I loved John Dewey’s book Art as Experience, and I first heard about Barnes in connection with Dewey. Dewey’s theory was that “art” was not the painting; “art” was the experience the viewer had when perceiving the painting. Artists were the people who could capture and represent an experience; each art work was designed to communicate an experience from artist to audience. So Barnes mounted his artworks in such a way as to immerse the viewer, to maximize the intensity of the experience. He grouped works from different periods, styles, and quality and mounted them close together into what he called “ensembles.” “Proper taste deemed Barnes weird for his fanatical orchestration of artistic stimuli” (Peter Schjeldahl). No other major museum looks like this.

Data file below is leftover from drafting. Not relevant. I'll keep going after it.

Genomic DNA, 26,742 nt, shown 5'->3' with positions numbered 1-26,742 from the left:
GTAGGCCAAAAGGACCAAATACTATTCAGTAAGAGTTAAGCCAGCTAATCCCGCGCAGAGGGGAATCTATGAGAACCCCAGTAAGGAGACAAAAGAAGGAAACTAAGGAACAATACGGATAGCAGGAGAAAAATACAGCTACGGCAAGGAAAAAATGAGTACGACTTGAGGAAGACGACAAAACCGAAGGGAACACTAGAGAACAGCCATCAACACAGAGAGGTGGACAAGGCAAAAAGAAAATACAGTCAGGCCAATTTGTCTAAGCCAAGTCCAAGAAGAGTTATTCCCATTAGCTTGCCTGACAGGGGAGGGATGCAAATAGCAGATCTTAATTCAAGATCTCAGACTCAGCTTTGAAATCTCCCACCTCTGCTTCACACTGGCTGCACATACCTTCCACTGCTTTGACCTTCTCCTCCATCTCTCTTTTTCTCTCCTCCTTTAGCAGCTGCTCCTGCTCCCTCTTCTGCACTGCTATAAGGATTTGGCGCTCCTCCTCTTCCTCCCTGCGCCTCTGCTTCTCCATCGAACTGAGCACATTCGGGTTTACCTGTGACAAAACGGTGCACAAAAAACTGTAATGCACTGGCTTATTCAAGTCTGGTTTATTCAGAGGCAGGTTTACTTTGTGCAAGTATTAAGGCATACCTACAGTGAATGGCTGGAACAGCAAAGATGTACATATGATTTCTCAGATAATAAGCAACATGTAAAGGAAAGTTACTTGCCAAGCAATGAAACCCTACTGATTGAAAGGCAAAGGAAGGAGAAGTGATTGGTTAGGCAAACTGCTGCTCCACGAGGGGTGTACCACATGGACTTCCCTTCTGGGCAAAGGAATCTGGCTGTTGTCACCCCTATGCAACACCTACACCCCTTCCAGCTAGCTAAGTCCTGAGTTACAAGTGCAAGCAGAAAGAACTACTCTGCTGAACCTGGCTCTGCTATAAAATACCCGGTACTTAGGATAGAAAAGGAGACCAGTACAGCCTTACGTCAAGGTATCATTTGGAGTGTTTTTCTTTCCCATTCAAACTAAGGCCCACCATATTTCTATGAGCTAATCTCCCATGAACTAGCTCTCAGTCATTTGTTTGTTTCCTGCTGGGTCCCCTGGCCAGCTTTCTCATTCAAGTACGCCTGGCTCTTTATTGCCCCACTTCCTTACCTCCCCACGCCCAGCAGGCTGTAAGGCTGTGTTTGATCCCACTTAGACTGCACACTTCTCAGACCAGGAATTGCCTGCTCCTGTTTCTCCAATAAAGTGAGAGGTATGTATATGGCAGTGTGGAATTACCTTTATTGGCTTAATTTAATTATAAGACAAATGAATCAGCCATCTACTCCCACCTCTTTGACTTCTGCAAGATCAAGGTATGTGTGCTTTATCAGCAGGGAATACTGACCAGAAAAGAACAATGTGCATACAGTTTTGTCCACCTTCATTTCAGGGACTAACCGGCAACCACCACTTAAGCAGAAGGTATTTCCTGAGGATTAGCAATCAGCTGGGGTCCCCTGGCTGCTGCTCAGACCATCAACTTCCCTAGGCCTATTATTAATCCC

Because it required a lot of effort, even for the most dedicated art lover, to make it out to the suburb of Merion, over the decades there were various efforts to move the collection to a more accessible location in the city center. But Barnes’ will was very clear: nothing could ever be moved or changed. A few years ago, after various legal decisions and financial calculations, the Barnes Foundation Board decided that it would be acceptable to move the collection to the city center, so long as the new building exactly replicated the gallery spaces of the old one, and all of the artworks remained positioned exactly as they had been. Now it’s ready, and I’m ready for “the experience.” Now that the museum is more accessible, I might actually have a chance to visit in this lifetime! Congratulations to the architects, Tod Williams and Billie Tsien. And thank you to everyone who made this possible.